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AirBnB host accused of hiding secret camera in cabin bedroom, lawsuit seeks $1M in damages

In a lawsuit obtained by KENS 5, the plaintiffs, identified as John and Jane Doe, are seeking $1 million after they found a hidden camera in the bedroom.

SAN ANTONIO — A couple filed a lawsuit seeking $1 million in damages after an AirBnB host was accused of recording them with a hidden camera in the bedroom of a rental cabin.

The Kendall County Sheriff's Office posted on their Facebook page, identifying the suspect as A Jay Allee. The post says Allee operates Cielito Lindo in Comfort, which is a bed and breakfast rental cabin. He was arrested and faces four charges of invasive visual recording. 

Credit: Kendal County Sheriff's Office

In July, a guest staying at the cabin reported finding a hidden camera in the master bedroom and reported the incident to the Sheriff’s Office.

In a lawsuit obtained by KENS 5, the plaintiffs, identfied as John and Jane Doe, are seeking $1 million after they found a hidden camera in the bedroom.

The lawsuit says the couple had settled in for the night in the cabin, when the man spotted a black box near the TV. The couple reportedly realized it was a hidden camera that appeared to be recording. 

"Upon further investigation, John realized that the box was a small camera and recording device wired into the wall and facing the direction of the bed in which they were to sleep that night. The camera was wired into a nonfunctioning router and a wire went into the wall through a plug. The camera light was on and recording their every movement," the lawsuit said.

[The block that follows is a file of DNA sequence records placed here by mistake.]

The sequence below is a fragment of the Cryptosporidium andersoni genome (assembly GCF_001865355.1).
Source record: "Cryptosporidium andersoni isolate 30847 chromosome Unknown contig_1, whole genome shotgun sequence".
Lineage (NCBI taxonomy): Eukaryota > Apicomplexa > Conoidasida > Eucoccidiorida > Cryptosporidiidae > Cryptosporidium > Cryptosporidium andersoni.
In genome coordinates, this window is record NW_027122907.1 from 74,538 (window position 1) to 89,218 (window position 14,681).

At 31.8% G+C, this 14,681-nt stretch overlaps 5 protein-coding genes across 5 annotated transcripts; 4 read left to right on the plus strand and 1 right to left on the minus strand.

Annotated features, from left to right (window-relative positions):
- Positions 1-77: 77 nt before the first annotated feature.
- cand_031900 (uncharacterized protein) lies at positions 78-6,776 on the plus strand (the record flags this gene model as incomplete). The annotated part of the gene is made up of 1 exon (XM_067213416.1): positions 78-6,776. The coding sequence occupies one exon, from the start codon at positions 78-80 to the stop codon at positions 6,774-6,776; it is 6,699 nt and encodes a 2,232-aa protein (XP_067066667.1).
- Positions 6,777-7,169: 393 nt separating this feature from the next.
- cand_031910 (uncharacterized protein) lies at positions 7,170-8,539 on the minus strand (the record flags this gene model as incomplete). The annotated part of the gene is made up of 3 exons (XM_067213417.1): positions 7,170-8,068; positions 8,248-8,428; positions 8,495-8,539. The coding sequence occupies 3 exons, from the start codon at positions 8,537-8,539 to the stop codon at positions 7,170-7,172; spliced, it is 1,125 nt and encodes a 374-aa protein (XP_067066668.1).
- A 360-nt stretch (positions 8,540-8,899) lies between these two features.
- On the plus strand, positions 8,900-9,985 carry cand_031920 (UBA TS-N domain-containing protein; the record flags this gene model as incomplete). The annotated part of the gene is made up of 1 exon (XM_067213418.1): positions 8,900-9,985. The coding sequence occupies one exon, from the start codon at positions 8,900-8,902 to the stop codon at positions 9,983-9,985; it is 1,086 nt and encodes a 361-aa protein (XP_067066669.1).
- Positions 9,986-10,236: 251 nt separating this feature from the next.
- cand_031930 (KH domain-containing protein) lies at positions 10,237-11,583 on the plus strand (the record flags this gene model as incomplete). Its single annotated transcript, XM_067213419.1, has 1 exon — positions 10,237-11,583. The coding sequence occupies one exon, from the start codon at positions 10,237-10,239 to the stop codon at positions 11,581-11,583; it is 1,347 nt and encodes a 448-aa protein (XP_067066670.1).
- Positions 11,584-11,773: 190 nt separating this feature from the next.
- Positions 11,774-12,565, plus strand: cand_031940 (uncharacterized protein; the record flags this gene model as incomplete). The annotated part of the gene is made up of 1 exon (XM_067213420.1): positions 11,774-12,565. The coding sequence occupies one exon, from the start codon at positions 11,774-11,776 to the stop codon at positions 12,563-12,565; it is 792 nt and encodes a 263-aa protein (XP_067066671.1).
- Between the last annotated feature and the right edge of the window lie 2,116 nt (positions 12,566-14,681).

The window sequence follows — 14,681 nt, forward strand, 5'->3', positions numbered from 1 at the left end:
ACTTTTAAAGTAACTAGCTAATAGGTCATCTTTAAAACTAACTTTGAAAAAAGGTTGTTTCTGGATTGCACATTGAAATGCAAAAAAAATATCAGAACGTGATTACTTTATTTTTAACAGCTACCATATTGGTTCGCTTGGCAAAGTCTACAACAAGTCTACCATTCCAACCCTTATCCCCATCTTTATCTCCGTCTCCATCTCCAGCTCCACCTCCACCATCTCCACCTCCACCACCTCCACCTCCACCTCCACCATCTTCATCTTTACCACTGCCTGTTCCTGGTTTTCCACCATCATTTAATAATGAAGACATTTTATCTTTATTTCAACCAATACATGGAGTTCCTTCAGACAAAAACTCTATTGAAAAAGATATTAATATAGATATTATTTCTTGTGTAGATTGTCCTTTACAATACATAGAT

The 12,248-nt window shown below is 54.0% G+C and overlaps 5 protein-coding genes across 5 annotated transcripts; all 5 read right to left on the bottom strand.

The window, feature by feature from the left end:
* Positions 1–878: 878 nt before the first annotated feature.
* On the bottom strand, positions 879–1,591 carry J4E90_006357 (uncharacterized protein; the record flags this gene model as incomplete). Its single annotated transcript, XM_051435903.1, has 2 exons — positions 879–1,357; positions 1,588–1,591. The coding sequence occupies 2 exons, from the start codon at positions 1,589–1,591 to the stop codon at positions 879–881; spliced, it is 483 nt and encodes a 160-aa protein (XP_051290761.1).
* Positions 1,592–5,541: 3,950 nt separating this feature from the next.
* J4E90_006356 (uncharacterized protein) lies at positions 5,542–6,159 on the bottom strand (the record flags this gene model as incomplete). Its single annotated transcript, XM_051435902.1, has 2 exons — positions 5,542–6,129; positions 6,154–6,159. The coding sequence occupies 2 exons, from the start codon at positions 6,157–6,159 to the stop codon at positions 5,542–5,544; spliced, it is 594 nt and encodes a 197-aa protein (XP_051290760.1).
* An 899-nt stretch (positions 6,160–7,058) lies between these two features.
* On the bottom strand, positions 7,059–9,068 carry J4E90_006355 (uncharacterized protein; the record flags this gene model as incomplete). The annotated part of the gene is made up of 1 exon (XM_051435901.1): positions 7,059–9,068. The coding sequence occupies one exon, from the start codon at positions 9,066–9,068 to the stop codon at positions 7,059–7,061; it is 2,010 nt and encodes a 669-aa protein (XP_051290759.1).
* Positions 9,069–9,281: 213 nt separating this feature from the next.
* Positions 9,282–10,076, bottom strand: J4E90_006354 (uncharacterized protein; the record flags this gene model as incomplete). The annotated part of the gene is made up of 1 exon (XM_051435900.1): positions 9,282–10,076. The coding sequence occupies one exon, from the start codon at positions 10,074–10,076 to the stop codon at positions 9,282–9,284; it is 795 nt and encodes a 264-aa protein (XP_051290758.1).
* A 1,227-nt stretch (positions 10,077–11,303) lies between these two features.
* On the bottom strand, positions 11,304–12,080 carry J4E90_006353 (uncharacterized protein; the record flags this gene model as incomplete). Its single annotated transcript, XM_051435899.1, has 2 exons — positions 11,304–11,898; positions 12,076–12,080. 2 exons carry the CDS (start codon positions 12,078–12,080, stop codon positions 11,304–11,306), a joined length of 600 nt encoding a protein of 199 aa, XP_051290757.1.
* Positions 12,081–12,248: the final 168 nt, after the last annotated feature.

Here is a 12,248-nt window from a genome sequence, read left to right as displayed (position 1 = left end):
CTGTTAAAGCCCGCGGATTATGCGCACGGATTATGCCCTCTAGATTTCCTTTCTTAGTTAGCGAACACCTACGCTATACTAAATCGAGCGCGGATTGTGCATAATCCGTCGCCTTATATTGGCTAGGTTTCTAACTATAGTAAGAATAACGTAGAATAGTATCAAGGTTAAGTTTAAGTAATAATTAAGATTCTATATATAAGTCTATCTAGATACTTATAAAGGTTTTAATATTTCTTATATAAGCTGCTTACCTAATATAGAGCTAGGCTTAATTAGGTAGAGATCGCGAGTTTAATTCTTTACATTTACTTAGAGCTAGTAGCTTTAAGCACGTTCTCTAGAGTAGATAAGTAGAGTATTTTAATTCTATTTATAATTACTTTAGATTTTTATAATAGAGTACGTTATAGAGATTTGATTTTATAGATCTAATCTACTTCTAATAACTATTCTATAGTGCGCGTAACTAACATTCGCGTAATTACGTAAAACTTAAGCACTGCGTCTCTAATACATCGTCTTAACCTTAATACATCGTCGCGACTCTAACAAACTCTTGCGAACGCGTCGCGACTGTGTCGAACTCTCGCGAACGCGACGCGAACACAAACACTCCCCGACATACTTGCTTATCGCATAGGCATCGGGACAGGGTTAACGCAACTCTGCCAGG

They then grabbed their belongings and checked into a hotel, according to the lawsuit. The filing goes on to say that Allee threatened the couple and "proceeded to send emails with a fabricated, lurid lie about Plaintiffs that he threatened to publicize if they did not drop all claims against him."

The Kendall County Sheriff's Office believes there could be more victims who were recorded at the property, and they're asking anyone who stayed at Cielito Lindo to give them a call.

"It's been discovered since that time it appears dozens of people appear to have been filmed, photographed and had images taken of even families. That's even more disturbing," the couple's lawyer, Roger Bresnehan, said in an interview with KENS 5.

See the full lawsuit filing below:

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